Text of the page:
Soros & Buffett Investment Rules – 23 “Winning” Investment Habits

On the face of it, Buffett and Soros investment styles seem to have little in common. A new book suggest that both practice the same mental habits and strategies. They share similar beliefs about the nature of the markets.

In “The Winning Investment Habits of Warren Buffett and George Soros,” its author outlines their 23 “winning” investment habits – tactics and strategies that he believes other investors can learn from. Many of these “habits” seem to fly in the face of conventional Wall Street wisdom: for example, Buffett and Soros do not diversify. And when they buy, they always buy as much as they can. Both will say that making predictions about the market or economy has virtually nothing to do with investment success.

Here’s the list of 23 habits:

A master investor:

1. Believes the first priority is preservation of capital.

2. As a result, is risk-averse.

3. Has developed his own investment philosophy, which is an expression of his personality. As a result, no two highly successful investors have the same approach.

4. Has developed his own personal system for selecting, buying and selling investments.

5. Believes diversification is for the birds.

6. Hates to pay taxes, and arranges his affairs to legally minimize his tax bill.

7. Only invests in what he understands.

8. Refuses to make investments that do not meet his criteria. Can effortlessly say ‘no’.

9. Is continually searching for new investment opportunities that meet his criteria and actively engages in his own research.

10. Has the patience to wait until he finds the right investment.

11. Acts instantly when he has made a decision.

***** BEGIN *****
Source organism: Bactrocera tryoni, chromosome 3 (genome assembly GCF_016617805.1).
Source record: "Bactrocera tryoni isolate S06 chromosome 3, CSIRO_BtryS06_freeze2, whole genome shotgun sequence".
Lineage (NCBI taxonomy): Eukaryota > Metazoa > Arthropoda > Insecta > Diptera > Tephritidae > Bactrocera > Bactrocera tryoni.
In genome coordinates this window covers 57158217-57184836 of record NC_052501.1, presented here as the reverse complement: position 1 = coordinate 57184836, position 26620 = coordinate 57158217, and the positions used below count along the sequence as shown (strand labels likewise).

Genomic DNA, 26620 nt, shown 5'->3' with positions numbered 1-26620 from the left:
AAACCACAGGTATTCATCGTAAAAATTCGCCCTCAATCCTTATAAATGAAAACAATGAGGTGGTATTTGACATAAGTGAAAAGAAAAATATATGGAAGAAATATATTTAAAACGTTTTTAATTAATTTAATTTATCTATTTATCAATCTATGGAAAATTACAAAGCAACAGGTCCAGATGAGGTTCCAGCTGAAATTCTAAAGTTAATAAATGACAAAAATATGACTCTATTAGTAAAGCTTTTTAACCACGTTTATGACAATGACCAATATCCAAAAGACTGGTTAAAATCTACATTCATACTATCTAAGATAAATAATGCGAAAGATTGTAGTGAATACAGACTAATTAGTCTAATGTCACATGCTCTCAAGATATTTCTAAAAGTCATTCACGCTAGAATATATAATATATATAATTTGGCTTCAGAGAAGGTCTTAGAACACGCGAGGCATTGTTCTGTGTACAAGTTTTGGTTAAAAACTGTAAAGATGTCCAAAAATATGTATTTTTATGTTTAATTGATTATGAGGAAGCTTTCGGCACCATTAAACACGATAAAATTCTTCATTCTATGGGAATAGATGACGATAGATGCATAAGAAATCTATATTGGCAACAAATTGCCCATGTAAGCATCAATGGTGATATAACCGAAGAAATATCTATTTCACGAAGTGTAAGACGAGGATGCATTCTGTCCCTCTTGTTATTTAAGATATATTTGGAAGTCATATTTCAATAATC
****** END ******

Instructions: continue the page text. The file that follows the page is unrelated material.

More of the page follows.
12. Holds a winning investment until a pre-determined reason to exit arrives.

13. Follows his own system religiously.

14. Is aware of his own fallibility. Corrects mistakes the moment they arise.

15. Always treats mistakes as learning experiences.

16. As his experience increases, so do his returns.

17. Almost never talks to anyone about what he’s doing. Not interested in what others think of his investment decisions.

18. Has successfully delegated most, if not all, of his responsibilities to others.

19. Lives far below his means.

20. Does what he does for stimulation and self-fulfillment – not for money.

21. Is emotionally involved with the process of investing; but can walk away from any individual investment.

22. Lives and breathes investing, 24 hours a day.

23. Puts his money where his mouth is. For example, Warren Buffet has 99 per cent of his net worth in shares of Berkshire Hathaway; George Soros, similarly, keeps most of his money in his Quantum Fund. For both, the destiny of their personal wealth is identical to that of the people who have entrusted money to their management.

Inside the strategy of Soros and BuffettJENNIFER HILL

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